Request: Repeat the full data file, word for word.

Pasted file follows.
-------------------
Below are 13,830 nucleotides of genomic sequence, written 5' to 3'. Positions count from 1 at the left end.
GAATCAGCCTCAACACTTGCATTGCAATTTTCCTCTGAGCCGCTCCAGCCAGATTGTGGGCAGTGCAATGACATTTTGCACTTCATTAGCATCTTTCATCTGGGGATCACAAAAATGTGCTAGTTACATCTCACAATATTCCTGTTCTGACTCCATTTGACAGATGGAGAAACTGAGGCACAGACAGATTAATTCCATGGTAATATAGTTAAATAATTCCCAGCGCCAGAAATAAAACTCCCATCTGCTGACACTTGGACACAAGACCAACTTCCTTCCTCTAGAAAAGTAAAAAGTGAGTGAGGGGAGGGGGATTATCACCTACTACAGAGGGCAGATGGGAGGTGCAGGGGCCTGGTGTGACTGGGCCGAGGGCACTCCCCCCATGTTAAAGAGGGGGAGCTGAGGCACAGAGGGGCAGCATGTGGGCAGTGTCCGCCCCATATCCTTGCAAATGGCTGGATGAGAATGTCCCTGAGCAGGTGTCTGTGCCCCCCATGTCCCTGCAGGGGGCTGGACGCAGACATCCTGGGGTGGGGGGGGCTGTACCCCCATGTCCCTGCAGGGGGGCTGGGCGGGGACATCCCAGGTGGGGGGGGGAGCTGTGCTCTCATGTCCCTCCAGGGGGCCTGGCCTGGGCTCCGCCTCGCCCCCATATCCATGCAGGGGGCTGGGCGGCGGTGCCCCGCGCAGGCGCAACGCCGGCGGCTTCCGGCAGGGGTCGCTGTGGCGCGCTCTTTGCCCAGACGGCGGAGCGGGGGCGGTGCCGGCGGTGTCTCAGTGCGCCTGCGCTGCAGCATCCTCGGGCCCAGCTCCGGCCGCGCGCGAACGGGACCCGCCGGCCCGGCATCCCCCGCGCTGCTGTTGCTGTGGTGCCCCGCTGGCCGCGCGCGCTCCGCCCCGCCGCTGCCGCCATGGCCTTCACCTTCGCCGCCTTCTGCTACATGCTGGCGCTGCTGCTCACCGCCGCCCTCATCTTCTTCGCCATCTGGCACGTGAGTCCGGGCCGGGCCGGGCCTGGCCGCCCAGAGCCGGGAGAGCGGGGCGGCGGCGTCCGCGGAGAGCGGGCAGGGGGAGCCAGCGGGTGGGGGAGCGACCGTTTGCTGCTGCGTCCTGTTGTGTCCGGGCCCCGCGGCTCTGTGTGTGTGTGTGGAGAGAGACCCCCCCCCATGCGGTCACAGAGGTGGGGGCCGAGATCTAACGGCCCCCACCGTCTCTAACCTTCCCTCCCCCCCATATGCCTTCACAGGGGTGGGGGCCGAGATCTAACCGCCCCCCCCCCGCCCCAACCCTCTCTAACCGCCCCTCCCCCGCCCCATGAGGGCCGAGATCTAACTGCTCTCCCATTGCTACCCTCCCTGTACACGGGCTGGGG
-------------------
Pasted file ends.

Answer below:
Below are 13,830 nucleotides of genomic sequence, written 5' to 3'. Positions count from 1 at the left end.
GAATCAGCCTCAACACTTGCATTGCAATTTTCCTCTGAGCCGCTCCAGCCAGATTGTGGGCAGTGCAATGACATTTTGCACTTCATTAGCATCTTTCATCTGGGGATCACAAAAATGTGCTAGTTACATCTCACAATATTCCTGTTCTGACTCCATTTGACAGATGGAGAAACTGAGGCACAGACAGATTAATTCCATGGTAATATAGTTAAATAATTCCCAGCGCCAGAAATAAAACTCCCATCTGCTGACACTTGGACACAAGACCAACTTCCTTCCTCTAGAAAAGTAAAAAGTGAGTGAGGGGAGGGGGATTATCACCTACTACAGAGGGCAGATGGGAGGTGCAGGGGCCTGGTGTGACTGGGCCGAGGGCACTCCCCCCATGTTAAAGAGGGGGAGCTGAGGCACAGAGGGGCAGCATGTGGGCAGTGTCCGCCCCATATCCTTGCAAATGGCTGGATGAGAATGTCCCTGAGCAGGTGTCTGTGCCCCCCATGTCCCTGCAGGGGGCTGGACGCAGACATCCTGGGGTGGGGGGGGCTGTACCCCCATGTCCCTGCAGGGGGGCTGGGCGGGGACATCCCAGGTGGGGGGGGGAGCTGTGCTCTCATGTCCCTCCAGGGGGCCTGGCCTGGGCTCCGCCTCGCCCCCATATCCATGCAGGGGGCTGGGCGGCGGTGCCCCGCGCAGGCGCAACGCCGGCGGCTTCCGGCAGGGGTCGCTGTGGCGCGCTCTTTGCCCAGACGGCGGAGCGGGGGCGGTGCCGGCGGTGTCTCAGTGCGCCTGCGCTGCAGCATCCTCGGGCCCAGCTCCGGCCGCGCGCGAACGGGACCCGCCGGCCCGGCATCCCCCGCGCTGCTGTTGCTGTGGTGCCCCGCTGGCCGCGCGCGCTCCGCCCCGCCGCTGCCGCCATGGCCTTCACCTTCGCCGCCTTCTGCTACATGCTGGCGCTGCTGCTCACCGCCGCCCTCATCTTCTTCGCCATCTGGCACGTGAGTCCGGGCCGGGCCGGGCCTGGCCGCCCAGAGCCGGGAGAGCGGGGCGGCGGCGTCCGCGGAGAGCGGGCAGGGGGAGCCAGCGGGTGGGGGAGCGACCGTTTGCTGCTGCGTCCTGTTGTGTCCGGGCCCCGCGGCTCTGTGTGTGTGTGTGGAGAGAGACCCCCCCCCATGCGGTCACAGAGGTGGGGGCCGAGATCTAACGGCCCCCACCGTCTCTAACCTTCCCTCCCCCCCATATGCCTTCACAGGGGTGGGGGCCGAGATCTAACCGCCCCCCCCCCGCCCCAACCCTCTCTAACCGCCCCTCCCCCGCCCCATGAGGGCCGAGATCTAACTGCTCTCCCATTGCTACCCTCCCTGTACACGGGCTGGGG